The stochastic growth model is one of the workhorse models in macroeconomics, used to analyze intertemporal decision making in the presence of uncertainty. Closed form solutions are available for particular values of the parameters, often unrealistic. Three main approaches have been used to find its solutions: polynomials, first order disturbances and value function iteration. We present its solution by value function iteration (actually, iteration on the decision rule) for a general set of parameters that the user has to supply.

A stochastic growth model is characterized by the presence of
exogenous variables (the parameters supplied by the user, such as the
discount factor or the depreciation rate) and endogenous variables
(variables whose value will be determined by the model, such as savings
and consumption decisions). Moreover, among the endogenous variables,
there is a distinction to make between control variables and state
variables. Control variables are the choice variables that enter the
optimization problem, while the state variables are predetermined, and
influence the control variables. Hence, the solution to a stochastic
growth model will be a path of values for the endogenous variables,
\(c_{t}\) and \(k_{t+1}\), which depend on the value of the
state variables. There are two state variables in this simple model: the
capital level at time \(t\), \(k_{t}\) and the value of the total factor
productivity at time \(t\), \(z_{t}\). The stochastic element of the
model comes from \(z_{t}\), who follows
a stationary \(AR(1)\) process in
logarithms. This process is discretized using *Rtauchen*, a
function that turns a stationary \(AR(1)\) process into a finite state Markov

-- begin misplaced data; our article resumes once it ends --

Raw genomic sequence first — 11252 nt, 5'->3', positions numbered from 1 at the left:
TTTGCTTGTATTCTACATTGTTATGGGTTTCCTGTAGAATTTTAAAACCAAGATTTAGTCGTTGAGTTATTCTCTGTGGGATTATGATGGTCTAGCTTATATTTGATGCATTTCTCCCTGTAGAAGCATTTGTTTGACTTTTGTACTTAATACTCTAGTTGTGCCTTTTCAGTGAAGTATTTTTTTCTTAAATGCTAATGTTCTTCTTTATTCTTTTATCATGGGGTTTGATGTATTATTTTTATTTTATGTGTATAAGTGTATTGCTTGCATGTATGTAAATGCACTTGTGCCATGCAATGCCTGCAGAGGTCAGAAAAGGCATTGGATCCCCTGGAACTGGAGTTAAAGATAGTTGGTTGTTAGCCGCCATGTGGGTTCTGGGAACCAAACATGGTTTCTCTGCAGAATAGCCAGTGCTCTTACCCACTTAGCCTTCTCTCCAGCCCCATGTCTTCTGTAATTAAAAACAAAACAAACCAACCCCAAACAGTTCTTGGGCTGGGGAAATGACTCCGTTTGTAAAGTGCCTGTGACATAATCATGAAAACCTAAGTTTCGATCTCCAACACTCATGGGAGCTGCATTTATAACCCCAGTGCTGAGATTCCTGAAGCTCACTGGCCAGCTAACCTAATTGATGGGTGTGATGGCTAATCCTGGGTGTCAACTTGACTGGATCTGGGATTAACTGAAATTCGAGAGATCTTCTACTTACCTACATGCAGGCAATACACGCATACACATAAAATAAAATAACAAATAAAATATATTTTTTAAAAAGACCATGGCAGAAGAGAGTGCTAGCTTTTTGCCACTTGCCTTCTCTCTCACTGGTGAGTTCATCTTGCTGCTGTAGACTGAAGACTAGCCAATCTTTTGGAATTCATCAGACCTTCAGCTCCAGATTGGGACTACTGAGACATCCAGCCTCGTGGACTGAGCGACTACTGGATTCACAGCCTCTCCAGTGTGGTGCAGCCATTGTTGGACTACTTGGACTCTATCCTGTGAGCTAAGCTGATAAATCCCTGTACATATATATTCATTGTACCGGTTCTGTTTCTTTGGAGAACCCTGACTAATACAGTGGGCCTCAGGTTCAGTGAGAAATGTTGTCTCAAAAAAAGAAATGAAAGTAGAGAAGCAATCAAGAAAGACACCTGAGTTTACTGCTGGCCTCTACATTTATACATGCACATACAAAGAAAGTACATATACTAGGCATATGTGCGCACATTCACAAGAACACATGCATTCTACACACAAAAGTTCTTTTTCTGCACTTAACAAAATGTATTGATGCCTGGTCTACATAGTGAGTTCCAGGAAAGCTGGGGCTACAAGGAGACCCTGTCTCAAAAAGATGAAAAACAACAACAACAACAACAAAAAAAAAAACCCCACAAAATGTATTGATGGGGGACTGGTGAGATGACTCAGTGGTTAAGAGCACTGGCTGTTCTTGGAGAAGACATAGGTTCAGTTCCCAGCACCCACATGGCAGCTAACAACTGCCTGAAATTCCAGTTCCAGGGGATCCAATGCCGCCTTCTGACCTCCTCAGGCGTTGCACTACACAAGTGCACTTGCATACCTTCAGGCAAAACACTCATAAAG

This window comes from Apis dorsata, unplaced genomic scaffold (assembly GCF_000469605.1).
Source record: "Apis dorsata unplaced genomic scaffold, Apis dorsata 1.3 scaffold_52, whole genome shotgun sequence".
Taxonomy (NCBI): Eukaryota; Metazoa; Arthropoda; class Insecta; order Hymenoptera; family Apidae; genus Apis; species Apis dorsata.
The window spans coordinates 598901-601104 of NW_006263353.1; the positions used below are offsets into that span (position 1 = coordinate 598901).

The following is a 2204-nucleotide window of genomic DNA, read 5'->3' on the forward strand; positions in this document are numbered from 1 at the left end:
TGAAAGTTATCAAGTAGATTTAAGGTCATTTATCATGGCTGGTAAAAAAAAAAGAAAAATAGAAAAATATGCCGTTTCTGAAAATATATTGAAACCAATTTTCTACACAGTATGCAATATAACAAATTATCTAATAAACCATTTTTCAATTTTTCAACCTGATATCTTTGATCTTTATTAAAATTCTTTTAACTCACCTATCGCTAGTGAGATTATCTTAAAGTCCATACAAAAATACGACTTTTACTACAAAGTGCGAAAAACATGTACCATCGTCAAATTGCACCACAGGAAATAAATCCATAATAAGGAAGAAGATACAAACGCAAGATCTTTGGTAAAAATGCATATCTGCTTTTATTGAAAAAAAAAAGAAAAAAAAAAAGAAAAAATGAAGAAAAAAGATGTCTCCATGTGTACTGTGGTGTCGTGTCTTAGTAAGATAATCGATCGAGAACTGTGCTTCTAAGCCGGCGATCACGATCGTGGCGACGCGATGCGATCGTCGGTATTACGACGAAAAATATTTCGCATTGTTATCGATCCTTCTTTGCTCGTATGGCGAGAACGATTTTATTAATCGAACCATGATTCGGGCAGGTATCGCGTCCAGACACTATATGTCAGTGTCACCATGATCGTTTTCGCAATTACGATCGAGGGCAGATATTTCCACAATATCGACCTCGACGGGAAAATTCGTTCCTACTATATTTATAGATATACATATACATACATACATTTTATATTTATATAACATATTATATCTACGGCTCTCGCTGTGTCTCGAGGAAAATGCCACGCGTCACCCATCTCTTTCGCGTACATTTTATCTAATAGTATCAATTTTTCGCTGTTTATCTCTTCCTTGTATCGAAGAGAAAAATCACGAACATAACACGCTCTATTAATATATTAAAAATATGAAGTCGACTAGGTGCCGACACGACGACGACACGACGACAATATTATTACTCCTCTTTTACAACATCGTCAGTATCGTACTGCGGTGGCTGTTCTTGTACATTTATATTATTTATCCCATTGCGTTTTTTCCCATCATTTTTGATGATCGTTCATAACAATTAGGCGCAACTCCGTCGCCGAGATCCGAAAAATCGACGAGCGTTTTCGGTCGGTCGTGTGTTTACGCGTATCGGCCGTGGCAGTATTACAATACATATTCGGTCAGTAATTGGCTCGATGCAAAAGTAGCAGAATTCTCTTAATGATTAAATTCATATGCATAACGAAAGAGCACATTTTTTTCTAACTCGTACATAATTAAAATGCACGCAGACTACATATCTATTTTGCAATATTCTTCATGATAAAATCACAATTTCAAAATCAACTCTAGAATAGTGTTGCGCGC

chain. The function *sgmodel* creates a grid of points for the
capital level, and a vector of states for \(z\) along with the probability transition
matrix of the Markov chain. The number of points of the capital grid and
the number of states are supplied by the user. The capital grid is built
around the nonstochastic steady state value of capital, normalized to
one. The solution is then obtained by vectorization, that represents the
optimal values of \(c_{t}\) and \(k_{t+1}\) given \(k_{t}\) and \(z_{t}\).

In economics, the concept of a utility function models people’s preferences when making decisions. The Economics literature suggested the use of some functional forms for their properties in different settings. The package includes the most known utility functions, thus allowing the user to obtain the solutions to the stochastic growth model for different preferences. The following tables lists the available utility functions for a given number of goods \(n\), a preference parameter of \(a\) and a constant \(A\):

Type | Functional form, \(n=1\) | Functional form, \(n>1\) |
---|---|---|

Cobb-Douglas | \(u\left(x\right)\equiv Ax^{a}\) | \[u\left(x\right)\equiv A\prod_{i=1}^nx_{i}^{a}\] |

log | \(u\left(x\right)\equiv Aln\left(x\right)\) | \[u\left(x\right)\equiv A\sum_{i=1}^nln(x_{i})\] |

CES | \(u\left(x\right)\equiv Ax\) | \[u\left(x\right)\equiv A(\sum_{i=1}^nx_{i}^{\frac{1}{a}})^{a}\] |

CRRA | \(u\left(x\right)\equiv A\frac{x^{1-a}}{1-a}\) | \[u\left(x\right)\equiv A\sum_{i=1}^n\frac{x_{i}^{1-a}}{1-a}\] |

CARA | \(u\left(x\right)\equiv Ae^{-ax}\) | \[u\left(x\right)\equiv A\sum_{i=1}^ne^{-ax_{i}}\] |

Since the stochastic component of the growth model is discretized through a Markov process in this package, we include a function that computes the unconditional moments of any Markov chain. The user has to supply the states vector with the associated probability transition matrix, and the expectation, variance, autocovariance and autocorrelation are computed after the stationary distribution is derived.